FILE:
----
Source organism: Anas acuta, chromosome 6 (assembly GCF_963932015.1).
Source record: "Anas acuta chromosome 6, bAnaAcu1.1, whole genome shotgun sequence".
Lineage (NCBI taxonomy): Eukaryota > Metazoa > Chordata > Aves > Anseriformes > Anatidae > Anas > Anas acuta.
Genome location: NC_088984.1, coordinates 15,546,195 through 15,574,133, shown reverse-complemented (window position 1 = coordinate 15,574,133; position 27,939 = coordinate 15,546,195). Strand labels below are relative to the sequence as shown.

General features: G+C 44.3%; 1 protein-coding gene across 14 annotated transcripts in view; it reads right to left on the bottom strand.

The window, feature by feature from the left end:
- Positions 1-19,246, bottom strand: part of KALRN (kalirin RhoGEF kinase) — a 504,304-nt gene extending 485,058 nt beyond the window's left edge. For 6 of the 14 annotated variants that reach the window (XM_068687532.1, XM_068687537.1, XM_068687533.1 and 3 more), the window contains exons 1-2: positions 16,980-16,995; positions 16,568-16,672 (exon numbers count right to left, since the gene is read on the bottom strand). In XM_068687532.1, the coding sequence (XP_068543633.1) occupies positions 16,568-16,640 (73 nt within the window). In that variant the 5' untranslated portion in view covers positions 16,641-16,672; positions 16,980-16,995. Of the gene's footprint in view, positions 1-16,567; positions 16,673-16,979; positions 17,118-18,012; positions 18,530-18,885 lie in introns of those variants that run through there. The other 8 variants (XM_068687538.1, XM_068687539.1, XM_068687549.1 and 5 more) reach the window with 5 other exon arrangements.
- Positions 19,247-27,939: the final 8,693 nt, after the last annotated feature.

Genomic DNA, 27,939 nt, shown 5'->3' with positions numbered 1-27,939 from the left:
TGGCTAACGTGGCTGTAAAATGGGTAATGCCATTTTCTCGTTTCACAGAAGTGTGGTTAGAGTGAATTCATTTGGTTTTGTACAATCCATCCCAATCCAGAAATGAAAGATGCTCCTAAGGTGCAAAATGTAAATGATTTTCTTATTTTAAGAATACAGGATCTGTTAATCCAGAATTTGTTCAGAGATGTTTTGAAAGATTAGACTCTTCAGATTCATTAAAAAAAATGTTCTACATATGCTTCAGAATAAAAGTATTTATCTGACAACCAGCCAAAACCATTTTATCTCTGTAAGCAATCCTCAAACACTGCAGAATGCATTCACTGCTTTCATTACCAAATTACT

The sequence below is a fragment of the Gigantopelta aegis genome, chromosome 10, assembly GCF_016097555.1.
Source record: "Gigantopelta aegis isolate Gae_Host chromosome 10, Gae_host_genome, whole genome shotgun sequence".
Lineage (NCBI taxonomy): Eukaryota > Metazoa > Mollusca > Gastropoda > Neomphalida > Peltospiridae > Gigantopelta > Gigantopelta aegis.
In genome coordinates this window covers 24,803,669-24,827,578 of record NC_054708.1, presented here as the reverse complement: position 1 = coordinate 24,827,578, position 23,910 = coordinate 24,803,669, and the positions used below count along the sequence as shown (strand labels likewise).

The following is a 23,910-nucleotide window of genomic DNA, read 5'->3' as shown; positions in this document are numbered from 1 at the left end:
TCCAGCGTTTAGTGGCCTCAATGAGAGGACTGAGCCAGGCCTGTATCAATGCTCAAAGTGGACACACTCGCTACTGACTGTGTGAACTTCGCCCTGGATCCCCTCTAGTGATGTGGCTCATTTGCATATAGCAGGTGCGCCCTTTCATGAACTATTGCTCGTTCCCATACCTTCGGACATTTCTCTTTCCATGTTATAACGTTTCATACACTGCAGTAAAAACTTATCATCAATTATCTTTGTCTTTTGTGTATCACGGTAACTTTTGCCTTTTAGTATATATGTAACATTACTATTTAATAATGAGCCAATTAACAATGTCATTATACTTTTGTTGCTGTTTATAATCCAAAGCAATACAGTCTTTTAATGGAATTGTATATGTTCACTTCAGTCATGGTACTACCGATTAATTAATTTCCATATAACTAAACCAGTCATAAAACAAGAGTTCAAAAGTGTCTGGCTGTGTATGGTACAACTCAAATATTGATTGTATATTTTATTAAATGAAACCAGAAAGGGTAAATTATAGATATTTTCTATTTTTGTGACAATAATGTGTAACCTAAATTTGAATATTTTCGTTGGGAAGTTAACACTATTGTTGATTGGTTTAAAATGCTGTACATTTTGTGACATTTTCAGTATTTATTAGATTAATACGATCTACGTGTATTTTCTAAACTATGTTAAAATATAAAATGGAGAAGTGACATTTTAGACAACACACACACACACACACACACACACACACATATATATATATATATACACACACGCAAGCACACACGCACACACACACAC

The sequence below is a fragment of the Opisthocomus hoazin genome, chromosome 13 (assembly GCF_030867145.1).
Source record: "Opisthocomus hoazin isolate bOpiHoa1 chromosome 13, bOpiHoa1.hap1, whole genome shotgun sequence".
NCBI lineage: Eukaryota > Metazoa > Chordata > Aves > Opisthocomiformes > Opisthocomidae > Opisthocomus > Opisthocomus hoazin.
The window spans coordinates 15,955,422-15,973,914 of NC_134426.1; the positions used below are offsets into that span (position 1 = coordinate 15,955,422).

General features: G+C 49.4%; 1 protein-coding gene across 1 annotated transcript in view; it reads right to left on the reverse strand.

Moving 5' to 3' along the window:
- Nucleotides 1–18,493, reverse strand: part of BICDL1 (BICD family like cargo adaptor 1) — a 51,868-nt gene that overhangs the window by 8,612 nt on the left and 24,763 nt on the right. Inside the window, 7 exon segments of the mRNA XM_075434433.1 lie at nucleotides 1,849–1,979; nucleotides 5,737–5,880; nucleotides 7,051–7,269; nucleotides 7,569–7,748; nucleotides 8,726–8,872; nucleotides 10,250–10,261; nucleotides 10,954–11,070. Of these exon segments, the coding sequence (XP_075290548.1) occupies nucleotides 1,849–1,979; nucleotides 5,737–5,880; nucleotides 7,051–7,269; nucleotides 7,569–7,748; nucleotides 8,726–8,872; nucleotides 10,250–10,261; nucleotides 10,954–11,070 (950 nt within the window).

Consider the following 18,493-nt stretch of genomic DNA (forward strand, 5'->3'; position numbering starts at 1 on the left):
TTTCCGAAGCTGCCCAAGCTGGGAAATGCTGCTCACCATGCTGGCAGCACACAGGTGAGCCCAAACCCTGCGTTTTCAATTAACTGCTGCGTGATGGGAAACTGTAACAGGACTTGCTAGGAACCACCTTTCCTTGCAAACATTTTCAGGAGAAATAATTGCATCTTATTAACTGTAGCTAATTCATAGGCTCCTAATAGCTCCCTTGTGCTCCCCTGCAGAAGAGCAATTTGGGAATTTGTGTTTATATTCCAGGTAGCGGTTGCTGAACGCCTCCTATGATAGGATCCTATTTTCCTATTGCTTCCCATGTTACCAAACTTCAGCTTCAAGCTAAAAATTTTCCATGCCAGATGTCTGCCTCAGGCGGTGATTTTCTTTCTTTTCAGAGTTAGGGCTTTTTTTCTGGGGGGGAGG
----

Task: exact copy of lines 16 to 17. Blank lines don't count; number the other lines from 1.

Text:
TCCAGCGTTTAGTGGCCTCAATGAGAGGACTGAGCCAGGCCTGTATCAATGCTCAAAGTGGACACACTCGCTACTGACTGTGTGAACTTCGCCCTGGATCCCCTCTAGTGATGTGGCTCATTTGCATATAGCAGGTGCGCCCTTTCATGAACTATTGCTCGTTCCCATACCTTCGGACATTTCTCTTTCCATGTTATAACGTTTCATACACTGCAGTAAAAACTTATCATCAATTATCTTTGTCTTTTGTGTATCACGGTAACTTTTGCCTTTTAGTATATATGTAACATTACTATTTAATAATGAGCCAATTAACAATGTCATTATACTTTTGTTGCTGTTTATAATCCAAAGCAATACAGTCTTTTAATGGAATTGTATATGTTCACTTCAGTCATGGTACTACCGATTAATTAATTTCCATATAACTAAACCAGTCATAAAACAAGAGTTCAAAAGTGTCTGGCTGTGTATGGTACAACTCAAATATTGATTGTATATTTTATTAAATGAAACCAGAAAGGGTAAATTATAGATATTTTCTATTTTTGTGACAATAATGTGTAACCTAAATTTGAATATTTTCGTTGGGAAGTTAACACTATTGTTGATTGGTTTAAAATGCTGTACATTTTGTGACATTTTCAGTATTTATTAGATTAATACGATCTACGTGTATTTTCTAAACTATGTTAAAATATAAAATGGAGAAGTGACATTTTAGACAACACACACACACACACACACACACACACACATATATATATATATATACACACACGCAAGCACACACGCACACACACACAC

The sequence below is a fragment of the Opisthocomus hoazin genome, chromosome 13 (assembly GCF_030867145.1).